Sure, The Dinner Club, a regularly occurring pop-up that takes places at the Storefront Gallery  in Ferndale (and other locations, occasionally), usually happens around dinner time, but this Sunday, July 27, there will be a special edition: Brunch Chef Matthew Baldridge, who’s resume includes stints at such Detroit greats as Cliff Bell’s, The Rattlesnake Club, and Seldom Blues, has crafted a menu of French-inspired items that employ locally procured ingredients. Brunch includes four courses where guests will be treated to such delights as cocoa, cinnamon, chili-spiced creamy grits with pickled strawberries, cocoa puffs and strawberry-infused syrup, a smoked gouda potato gallette with Faygo Root Beer braised pork belly, quail egg and Faygo Root Beer syrup, banana marscapone-filled French toast with fresh raspberries, whipped cream and balsamic syrup, and champagne-soaked strawberries. It is also important to note that brunch is BYOChampagne. Baldridge, along with The Storefront Gallery’s Derek John and Lilacpop Studio owner and artist Janna Coumoundouros, curate the event that includes an art show, a great playlist, and visuals. Brunch services are at 10:30 a.m. and 1 p.m. and last about two hours, only 20 seats are available at each service. The cost is $25 plus a service fee. The Storefront Gallery […]

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  • Jurassic 5 holds onto what’s golden

      By Ashley Zlatopolsky It’s been a little over twenty years since iconic ‘90s alternative hip-hop group Jurassic 5 first formed in Los Angeles’ Good Life club. Widely regarded as a pivotal influence in the decade’s underground hip-hop movement by critics and fans alike, the six-piece crew consisting of two DJs (Cut Chemist and DJ Nu-Mark) and four MCs (Akil, Zaakir, Marc 7 and Chali 2na) were well on their way to becoming one of hip-hop’s greatest and most powerful acts of all time, ranking alongside names such as Public Enemy and N.W.A. with socially-conscious lyrics and smooth beats paired with smart sampling. But in 2004, Cut Chemist left the group to pursue a solo career, and in 2007 Jurassic 5 completely called it quits after nearly 15 years of music. And that was it for the crew until 2013. After almost seven years apart (nine for Cut Chemist), Jurassic 5 reunited and re-emerged stronger than ever before with a new flair, seasoned attitude, and more vibrant energy at Coachella Music Festival, the group’s first show with the original six members since Cut Chemist split. During their performance, Jurassic 5 gave fans a memorable concert revisiting all the classic feel-good tracks […]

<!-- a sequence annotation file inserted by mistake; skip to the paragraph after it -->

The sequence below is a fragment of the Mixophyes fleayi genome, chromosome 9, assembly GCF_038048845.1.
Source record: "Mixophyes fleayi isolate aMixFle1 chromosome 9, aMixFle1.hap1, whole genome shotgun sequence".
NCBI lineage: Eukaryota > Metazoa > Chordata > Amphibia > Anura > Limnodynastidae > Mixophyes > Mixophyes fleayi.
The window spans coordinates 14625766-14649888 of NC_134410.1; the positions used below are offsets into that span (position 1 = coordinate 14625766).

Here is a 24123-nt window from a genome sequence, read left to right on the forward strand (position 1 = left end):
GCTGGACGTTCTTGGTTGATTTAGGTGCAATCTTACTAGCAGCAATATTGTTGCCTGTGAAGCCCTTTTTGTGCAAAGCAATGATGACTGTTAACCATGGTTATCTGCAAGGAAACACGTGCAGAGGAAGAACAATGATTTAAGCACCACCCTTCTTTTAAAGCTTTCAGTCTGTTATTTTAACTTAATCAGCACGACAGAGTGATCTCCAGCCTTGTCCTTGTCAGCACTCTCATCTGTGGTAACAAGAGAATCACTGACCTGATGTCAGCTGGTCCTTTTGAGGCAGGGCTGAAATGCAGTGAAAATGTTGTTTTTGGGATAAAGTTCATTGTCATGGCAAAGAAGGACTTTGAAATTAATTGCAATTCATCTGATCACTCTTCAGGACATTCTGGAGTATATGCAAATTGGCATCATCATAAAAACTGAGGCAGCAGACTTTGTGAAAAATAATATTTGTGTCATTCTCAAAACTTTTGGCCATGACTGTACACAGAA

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  • Detroit Riverwalk west extension opens from Riverfront Towers to Rosa Parks

    Dogs of Detroit have new territory to trot: Yesterday, the Detroit Riverfront Conservancy held a soft opening for a 20-acre westward extension of the Riverwalk. Part of a planned two-mile track of the West Riverwalk, the new span runs from the Riverfront Towers to Rosa Parks Boulevard, says Mark Pasco, director of communications for the conservancy. “It’s going to be great,” Pasco says. “It’s a wide open green space. It’s going to be great for activities.” The endgame for the Riverwalk, Pasco notes, is to extend the walkway from the Ambassador Bridge to Gabriel Richard Park, just past the MacArthur Bridge — about a 5.5. mile route. The new westward expansion is wider than most of the walkway, about 30 feet, says Pasco — a decision made by the conservancy to accommodate fisherman that previously frequented the area. “We knew … once it opened up they’d want to fish there again, so we made the Riverwalk itself wider,” Pasco says. The conservancy will hold a grand opening in late September, which will include “food and music and activities,” Pasco says, though no official date has been set.

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Politics & Prejudices

Prince Fielder and the poor folks

Poverty slams poor kids; he gets $214 million; we're one sick society

Photo: N/A, License: N/A

Last week the Michigan League for Human Services released its yearly report on the status of children in this state.

Not surprisingly, the report, called the Kids Count Data Book, was depressing as hell. Most of what attention the study received in the media focused on the news that child abuse in the state jumped by 34 percent as the recession deepened and worsened.